What’s Going On became my favorite album when I was 16, a junior in high school, living in a very comfortable suburb of Chicago during the late 1990s. This was a musical era that was pretty much the opposite of soulful. Top singles in 1999, the year I discovered What’s Going On, included “Believe” by Cher, “Every Morning” by Sugar Ray, and “Livin’ La Vida Loca.”
When I first heard What’s Going On, I was in a coffee shop in junior year in high school with my mom and my best friend Catherine while the three of us were visiting Montreal. An old man was goading the barista to play the record he was holding, which was What’s Going On. The barista first said no, jokingly and then took the album. A minute later the title track filled the room, and I was swept away.
“What’s Going On,” which many of you have likely heard, begins with some jocular talk between several guys (“hey what’s happenin?” “this is a groovy party man” “we can dig it”). But the tone of the lyrics changes immediately when the music starts. The first lyric is “Mother, mother there’s too many of you crying; brother, brother, brother, there’s far too many of you dying.”
Marvin first wrote “What’s Going On” as a single. Berry Gordy, the head of the record company that Marvin worked for, called the song “the worst thing I ever heard in my life.” He and Motown’s quality control department (quality control?!) believed it was too unusual and too political to be released for the radio.
For Marvin this music was a complete departure from his earlier pop hits, like “Grapevine,” “Stubborn Kinda Fellow,” and “Ain’t No Mountain High Enough.” Like his peers at Motown records, he had worked during the 1960s under the rules of Berry Gordy. By the end of the decade, Marvin was restless:
In 1969 or 1970, I began to re-evaluate my whole concept of what I wanted my music to say. I was very much affected by letters my brother was sending me from Vietnam, as well as the social situation here at home.
I realized that I had to put my own fantasies behind me if I wanted to write songs that would reach the souls of people. I wanted them to take a look at what was happening in the world.
Eventually, someone at Motown sent the track to a bunch of radio stations without Gordy’s knowledge. Contrary to what Gordy had expected, the song became an immediate hit and Motown’s top-selling single of that time. Gordy was shocked but not prideful. Instead, he told Marvin he could have free reign to expand it into an album, as long as it was done in 30 days.
What Marvin produced was in many ways an indictment of America in 1972. Take, for instance the lyrics of the second song “What’s Happening Brother?”:
Are things really gettin’ better, like the newspaper said?
What else is new my friend, besides what I read?
Can’t find no work, can’t find no job my friend
Money is tighter than it’s ever been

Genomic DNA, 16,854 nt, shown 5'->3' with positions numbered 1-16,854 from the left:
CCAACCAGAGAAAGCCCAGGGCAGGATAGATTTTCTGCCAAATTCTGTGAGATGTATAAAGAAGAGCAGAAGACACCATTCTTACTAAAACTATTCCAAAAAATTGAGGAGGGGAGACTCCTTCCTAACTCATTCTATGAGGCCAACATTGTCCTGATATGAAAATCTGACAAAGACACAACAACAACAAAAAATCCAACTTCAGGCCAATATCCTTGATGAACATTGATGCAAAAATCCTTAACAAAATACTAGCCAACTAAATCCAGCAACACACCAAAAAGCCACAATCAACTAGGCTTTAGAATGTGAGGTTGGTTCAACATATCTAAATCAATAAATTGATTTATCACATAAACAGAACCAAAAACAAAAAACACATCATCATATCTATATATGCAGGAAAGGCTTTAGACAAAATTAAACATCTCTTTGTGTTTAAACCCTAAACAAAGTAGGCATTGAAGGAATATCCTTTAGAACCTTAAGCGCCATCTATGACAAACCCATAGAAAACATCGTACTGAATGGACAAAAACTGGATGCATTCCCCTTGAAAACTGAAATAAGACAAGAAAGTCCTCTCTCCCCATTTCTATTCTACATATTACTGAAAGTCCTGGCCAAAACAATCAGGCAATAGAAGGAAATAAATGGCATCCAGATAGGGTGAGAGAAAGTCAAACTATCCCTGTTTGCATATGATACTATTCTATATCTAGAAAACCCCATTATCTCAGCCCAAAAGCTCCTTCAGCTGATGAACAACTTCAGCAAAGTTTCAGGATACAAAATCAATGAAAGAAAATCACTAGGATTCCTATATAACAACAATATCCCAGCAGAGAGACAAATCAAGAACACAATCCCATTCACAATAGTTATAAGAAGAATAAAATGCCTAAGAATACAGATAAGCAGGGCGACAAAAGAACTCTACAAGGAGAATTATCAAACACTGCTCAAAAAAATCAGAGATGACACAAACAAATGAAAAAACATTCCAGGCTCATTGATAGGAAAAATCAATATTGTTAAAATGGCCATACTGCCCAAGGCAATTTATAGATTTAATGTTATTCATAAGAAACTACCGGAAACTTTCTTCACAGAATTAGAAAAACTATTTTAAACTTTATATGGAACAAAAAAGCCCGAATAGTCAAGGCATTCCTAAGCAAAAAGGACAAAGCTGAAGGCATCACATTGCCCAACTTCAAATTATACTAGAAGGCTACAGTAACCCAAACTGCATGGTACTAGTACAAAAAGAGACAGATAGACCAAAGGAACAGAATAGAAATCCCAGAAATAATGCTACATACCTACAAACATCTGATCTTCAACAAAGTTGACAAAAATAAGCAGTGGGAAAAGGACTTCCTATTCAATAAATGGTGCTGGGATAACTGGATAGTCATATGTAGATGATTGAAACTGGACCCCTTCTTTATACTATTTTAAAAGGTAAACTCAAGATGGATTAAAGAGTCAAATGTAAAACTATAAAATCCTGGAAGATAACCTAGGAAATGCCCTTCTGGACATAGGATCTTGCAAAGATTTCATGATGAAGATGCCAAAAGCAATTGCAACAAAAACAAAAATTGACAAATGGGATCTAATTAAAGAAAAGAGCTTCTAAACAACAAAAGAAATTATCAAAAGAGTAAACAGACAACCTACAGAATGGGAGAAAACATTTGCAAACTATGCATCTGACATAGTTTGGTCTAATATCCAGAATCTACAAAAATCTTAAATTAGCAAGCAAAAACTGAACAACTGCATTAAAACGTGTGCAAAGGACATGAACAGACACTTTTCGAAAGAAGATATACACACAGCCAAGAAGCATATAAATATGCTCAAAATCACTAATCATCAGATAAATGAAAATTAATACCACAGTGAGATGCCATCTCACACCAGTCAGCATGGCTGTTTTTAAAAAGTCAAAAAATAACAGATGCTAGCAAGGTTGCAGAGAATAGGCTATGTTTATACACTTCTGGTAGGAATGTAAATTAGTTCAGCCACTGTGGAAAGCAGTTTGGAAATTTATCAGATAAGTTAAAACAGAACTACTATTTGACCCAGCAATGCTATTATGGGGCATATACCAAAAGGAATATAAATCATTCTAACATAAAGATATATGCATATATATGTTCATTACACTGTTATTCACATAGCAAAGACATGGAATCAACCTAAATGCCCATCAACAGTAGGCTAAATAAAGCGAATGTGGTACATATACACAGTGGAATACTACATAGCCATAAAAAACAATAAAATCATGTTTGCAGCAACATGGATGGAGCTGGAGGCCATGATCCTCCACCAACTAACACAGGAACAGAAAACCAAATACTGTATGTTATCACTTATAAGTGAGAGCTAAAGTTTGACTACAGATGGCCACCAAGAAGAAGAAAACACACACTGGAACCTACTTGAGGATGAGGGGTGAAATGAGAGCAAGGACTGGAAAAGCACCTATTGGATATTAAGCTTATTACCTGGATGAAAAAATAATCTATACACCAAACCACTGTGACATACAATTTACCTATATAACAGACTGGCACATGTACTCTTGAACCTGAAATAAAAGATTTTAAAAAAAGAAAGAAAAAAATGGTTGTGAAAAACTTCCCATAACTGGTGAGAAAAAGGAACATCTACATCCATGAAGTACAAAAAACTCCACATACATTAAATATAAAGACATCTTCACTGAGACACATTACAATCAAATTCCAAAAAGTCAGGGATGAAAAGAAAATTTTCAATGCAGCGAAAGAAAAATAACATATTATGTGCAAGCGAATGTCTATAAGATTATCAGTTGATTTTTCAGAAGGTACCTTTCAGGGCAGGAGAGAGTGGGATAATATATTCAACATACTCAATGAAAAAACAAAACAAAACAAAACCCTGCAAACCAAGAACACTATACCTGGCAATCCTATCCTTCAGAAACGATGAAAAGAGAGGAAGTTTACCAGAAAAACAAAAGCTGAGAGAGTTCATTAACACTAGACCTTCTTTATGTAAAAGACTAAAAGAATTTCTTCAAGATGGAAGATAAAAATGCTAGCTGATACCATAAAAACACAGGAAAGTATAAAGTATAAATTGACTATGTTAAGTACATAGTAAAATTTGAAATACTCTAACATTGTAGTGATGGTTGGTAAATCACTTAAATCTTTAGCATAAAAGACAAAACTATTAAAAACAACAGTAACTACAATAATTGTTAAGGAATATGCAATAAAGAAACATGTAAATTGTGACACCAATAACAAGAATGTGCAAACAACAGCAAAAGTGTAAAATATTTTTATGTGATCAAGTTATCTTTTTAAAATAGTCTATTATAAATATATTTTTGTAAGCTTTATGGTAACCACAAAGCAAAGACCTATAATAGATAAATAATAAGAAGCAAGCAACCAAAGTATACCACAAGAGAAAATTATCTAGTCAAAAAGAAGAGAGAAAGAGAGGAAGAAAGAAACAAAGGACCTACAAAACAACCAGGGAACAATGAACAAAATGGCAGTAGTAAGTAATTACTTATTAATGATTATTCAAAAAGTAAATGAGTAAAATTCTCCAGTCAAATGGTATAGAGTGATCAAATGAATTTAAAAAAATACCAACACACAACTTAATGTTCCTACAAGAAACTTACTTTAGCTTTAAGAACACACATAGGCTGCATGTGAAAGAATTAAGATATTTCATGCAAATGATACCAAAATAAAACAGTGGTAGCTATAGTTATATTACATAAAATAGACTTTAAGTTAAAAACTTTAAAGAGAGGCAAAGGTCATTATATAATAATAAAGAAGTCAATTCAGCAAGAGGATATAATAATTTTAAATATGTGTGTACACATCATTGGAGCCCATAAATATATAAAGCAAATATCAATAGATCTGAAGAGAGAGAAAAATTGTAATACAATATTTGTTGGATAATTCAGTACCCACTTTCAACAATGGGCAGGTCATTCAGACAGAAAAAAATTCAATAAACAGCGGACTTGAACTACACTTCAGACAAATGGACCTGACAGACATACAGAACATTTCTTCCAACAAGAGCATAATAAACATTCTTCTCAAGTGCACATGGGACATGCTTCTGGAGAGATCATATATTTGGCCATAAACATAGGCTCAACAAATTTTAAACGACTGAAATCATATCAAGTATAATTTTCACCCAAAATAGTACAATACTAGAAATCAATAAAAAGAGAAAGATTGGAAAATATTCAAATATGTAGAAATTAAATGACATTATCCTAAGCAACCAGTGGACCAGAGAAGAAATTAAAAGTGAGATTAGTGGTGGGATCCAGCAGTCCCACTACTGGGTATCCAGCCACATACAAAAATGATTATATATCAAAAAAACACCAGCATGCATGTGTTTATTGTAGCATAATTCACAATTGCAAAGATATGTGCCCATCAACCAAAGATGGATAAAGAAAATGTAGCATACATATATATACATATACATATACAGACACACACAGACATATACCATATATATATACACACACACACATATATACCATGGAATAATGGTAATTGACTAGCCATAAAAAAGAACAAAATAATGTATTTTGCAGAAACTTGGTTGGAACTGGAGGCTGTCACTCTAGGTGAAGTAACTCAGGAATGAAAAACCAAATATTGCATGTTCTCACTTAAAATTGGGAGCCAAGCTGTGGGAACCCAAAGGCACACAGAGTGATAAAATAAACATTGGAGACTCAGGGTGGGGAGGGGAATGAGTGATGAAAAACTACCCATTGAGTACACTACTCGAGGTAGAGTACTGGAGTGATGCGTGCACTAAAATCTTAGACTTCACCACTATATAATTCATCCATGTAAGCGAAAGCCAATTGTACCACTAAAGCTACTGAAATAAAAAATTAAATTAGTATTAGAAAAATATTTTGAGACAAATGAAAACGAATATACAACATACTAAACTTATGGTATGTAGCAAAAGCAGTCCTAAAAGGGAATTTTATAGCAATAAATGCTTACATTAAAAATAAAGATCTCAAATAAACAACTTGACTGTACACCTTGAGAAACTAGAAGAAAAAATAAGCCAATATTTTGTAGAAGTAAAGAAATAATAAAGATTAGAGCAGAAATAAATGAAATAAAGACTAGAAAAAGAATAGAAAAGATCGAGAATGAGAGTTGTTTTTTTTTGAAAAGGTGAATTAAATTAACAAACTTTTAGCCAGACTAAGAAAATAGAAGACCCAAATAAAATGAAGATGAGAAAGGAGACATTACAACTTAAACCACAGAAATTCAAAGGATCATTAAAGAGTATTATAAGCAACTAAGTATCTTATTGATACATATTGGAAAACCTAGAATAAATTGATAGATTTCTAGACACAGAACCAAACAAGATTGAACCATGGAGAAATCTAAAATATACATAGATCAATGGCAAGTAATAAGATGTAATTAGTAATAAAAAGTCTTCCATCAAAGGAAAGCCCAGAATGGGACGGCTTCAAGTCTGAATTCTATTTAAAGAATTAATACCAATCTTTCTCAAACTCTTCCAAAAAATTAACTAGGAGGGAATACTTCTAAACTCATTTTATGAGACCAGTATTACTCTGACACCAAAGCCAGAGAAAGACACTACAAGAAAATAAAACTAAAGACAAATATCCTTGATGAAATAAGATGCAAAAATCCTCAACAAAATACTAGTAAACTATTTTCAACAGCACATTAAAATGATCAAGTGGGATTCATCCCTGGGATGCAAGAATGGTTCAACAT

Say man, I just don’t understand
What’s going on across this land
These words are set against a striking mix of “strong jazz, gospel, classical music orchestration and arrangements,” as the Wikipedia entry on the album says.
The effect is a strange and disconcerting mix of optimism and despair, compassion and aimlessness.
As the interminable time between when the Donald P. McMahon Project began, back in May of 2011, and when I was actually scheduled to have my album spotlighted, wore on, I began to have second thoughts about choosing What’s Going On.
So over the past year or so, I decided to give What’s Going On a few listens to see if the magic was still there.
Where it once was kind of an escape for me, an album that took me away from the mundanity of suburban life, I found in the present that the lyrics actually pretty well resembled the times we live in, what with the stagnant economy, needless wars, and a culture often driven by greed and venality.
Listening to it now, I also appreciate the religious aspect of the album, the frequent invocations of Jesus and God, which had once made me slightly uncomfortable.
But the message is really that good will prevail even in dark times because love is more powerful than hate, compassion more powerful than cruelty. Take for instance the last track “Inner City Blues (Make Me Wanna Holler),” which begins its close with this bleak lyric:
Crime is increasing
Trigger happy policing
Panic is spreading
God knows where we’re heading
Everybody thinks we’re wrong
Who are they to judge us
Simply ‘cause we wear our hair long”
I’m still not exactly sure what about the album grabbed me when I was 16, but I think it has to do with it’s genuineness as well as its beauty. In music or any kind of art, it is surprisingly difficult to communicate feelings in a way that can be understood and accessed by others. It is very easy to come off sounding trite or phony, or pretentious, even when that is not your intent. What’s Going On is an artist realizing what he wanted to do in spite of pushback and having it succeed. And it didn’t just succeed for him, it succeeded for so many listeners, including me.